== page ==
In the following subsection, high speed test configuration is presented in more detail. High-strain rate testing methods have been advancing in recent years [2, 3] in part due to the interest of exploiting strain rate effect in steels. However, test configurations in the sub-Hopkinson bar strain rate regime [4] (which covers the majority of the rates of automotive interest) has not yet been standardized, and are still under development [2, 3]. We believe that our configuration has numerous advantages with respect to loading control, data reduction and multiple source measurements and produces high-quality material data. Strain rates in split-Hopkinson bar tests are usually well above the automotive impact strain rates and, therefore, have limited applicability and are primarily for establishing an upper bound in stress response. Shear specimens recently proposed in the literature similar to Iosipescu specimen will be used for dynamic shear tests.

2.1.1 High Strain Rate Tests on Hydraulic Equipment

For tensile loading, variations of the dog-bone style tensile specimen configurations for sheet and solid material are used (see specimens from laboratories labeled B and C from Reference 3). Specimens are machined to accommodate a strain gage attachment in the load measurement section for sheet specimens. Testing for bar specimens from cast samples have similar arrangement. Figure 1 shows schematics for tensile sheet test from Reference 5.

Figure 1

Figure 1. Tensile specimen configuration

Tests are conducted at 6 actuator speeds in order to achieve strain rates of quasi-static (0.001/s), 0.1/s 1/s, 10/s, 100/s, and maximum strain rates of the order of 500+/s. The machine allows for testing at speeds from quasi-static to 700 in/sec (18.5 m/s) over a range of 4 inches (100 mm) at maximum loads of 9000 lbf (40 kN). When an effective gage length for the chosen specimen is known the equipment can be programmed to run non-linear velocities in the drive file to achieve global strain control. Specimen gage lengths may need to be modified to provide sufficient time for specimen equilibration under the highest loading speeds [2,3,4]. A slack adapter is incorporated in the load train and itsŐ initial position controlled to allow the actuator to reach constant velocity prior to loading the specimen. Also, low mass grip concepts is utilized to minimize inertia effects and machine resonance on the measured specimen response. Measurement of forces, displacements, stresses and strains are based on the instrumentation listed below. Tests at rates higher than 1/s are recorded with high-speed video. To ensure consistency among the various test rates, several lower rate tests will be recorded during the test development.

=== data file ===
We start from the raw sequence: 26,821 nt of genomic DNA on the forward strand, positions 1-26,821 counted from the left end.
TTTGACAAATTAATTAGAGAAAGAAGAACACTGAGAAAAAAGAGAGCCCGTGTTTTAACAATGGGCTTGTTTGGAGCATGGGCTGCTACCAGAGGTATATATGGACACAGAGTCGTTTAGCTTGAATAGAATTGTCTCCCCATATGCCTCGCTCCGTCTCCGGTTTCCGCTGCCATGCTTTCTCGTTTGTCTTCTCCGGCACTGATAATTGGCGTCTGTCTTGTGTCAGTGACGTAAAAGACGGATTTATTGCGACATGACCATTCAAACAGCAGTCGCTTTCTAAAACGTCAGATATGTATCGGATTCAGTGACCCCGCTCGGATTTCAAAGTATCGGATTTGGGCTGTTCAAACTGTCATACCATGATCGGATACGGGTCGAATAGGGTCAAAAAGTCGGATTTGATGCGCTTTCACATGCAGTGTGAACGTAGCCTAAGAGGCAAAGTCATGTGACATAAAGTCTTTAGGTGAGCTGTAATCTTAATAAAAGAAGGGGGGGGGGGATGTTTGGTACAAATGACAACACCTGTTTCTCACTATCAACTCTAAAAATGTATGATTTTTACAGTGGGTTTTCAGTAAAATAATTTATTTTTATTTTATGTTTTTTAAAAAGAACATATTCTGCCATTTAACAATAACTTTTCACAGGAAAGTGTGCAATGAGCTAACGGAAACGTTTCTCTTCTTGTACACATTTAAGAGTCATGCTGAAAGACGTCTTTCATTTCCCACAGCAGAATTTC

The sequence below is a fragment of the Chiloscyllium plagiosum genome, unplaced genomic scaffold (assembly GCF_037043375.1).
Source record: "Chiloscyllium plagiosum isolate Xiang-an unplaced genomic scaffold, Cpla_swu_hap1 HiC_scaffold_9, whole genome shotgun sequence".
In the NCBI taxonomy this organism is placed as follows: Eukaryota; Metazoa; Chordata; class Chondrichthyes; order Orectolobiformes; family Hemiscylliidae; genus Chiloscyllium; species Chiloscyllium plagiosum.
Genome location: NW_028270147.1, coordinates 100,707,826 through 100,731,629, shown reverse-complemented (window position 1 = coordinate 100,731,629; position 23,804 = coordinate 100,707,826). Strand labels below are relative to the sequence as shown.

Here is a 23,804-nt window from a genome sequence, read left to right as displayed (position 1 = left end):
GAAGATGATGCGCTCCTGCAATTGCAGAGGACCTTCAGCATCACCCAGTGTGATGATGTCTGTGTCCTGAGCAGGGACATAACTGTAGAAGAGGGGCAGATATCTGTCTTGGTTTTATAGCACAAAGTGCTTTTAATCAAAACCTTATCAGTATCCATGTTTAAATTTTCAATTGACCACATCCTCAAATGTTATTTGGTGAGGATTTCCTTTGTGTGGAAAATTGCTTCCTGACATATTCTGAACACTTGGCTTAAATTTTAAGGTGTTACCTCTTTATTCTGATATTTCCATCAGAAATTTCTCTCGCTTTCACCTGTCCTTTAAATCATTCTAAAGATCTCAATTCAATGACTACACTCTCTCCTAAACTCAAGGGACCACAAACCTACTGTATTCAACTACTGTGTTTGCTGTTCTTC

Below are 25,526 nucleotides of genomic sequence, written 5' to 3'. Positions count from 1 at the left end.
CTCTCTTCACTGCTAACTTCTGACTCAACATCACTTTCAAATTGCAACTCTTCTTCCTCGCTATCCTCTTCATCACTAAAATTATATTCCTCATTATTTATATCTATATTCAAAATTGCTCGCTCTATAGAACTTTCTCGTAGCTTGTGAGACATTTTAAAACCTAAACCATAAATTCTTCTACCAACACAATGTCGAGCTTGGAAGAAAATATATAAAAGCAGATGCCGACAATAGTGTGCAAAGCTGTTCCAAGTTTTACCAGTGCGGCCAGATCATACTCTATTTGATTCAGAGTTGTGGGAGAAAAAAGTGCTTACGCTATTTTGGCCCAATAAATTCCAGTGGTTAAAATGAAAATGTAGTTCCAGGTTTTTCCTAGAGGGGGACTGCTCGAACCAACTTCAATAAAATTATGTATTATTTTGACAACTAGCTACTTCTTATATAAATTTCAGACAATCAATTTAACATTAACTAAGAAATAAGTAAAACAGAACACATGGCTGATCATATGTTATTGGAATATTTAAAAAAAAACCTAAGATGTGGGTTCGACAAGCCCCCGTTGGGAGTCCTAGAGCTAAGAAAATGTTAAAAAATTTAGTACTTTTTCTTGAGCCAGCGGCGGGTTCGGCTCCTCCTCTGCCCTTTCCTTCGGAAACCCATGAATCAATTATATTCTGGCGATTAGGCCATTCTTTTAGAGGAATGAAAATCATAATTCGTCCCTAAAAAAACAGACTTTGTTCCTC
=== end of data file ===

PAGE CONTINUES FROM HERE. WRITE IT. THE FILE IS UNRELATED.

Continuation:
Forces will be measured by:

1. Strain gage, full bridge DC load cell

2. Piezo-electric load washer

3. Calibrated strain gage on the specimen tab [5, 6].

Strains will be measured by:

1. Actuator displacement (temposonic acoustic displacement gage)

2. Digital Image Correlation measurements from high-speed video.

3. Strain gages located in the test gage region [5, 6].

The multiple measurements of both forces and displacements allow for correlation of the results and verification of the methods. A characteristic load-displacement curve for TRIP steel for various strain rates under tensile loading is shown in Figure 2.

Figure 2

Figure 2. Steel specimen response at different rates

2.2 Task 2: Characterization of Damage Evolution in Mg Alloys

For realistic description of mechanical response and to characterize the onset of failure it is essential to identify and understand the initiation and progression of damage leading to material property degradation, instability and failure. To this goal, test methods must be able to incrementally load specimens to intermediate levels on the stress-strain curve and evaluate the magnitude of the damage evolution at each level. To accomplish this task at high strain rates it is necessary to employ novel fixturing to limit strain and/or load levels for a series of single specimens and evaluate the damage state employing microscopy/metallographic techniques on the sectioned specimens.

Figure 3 schematically depicts the method to induce a desired strain level at high rate into a specimen by attaching a strengthened pull rod that attached through a mechanical fuse to the bottom end of the specimen. The pull rod passes through a hole in the fixed plate and is attached to the test machine actuator. When the actuator moves downward, the specimen elongates until it contacts the fixed rigid plate and the mechanical fuse breaks and detaches from the specimen.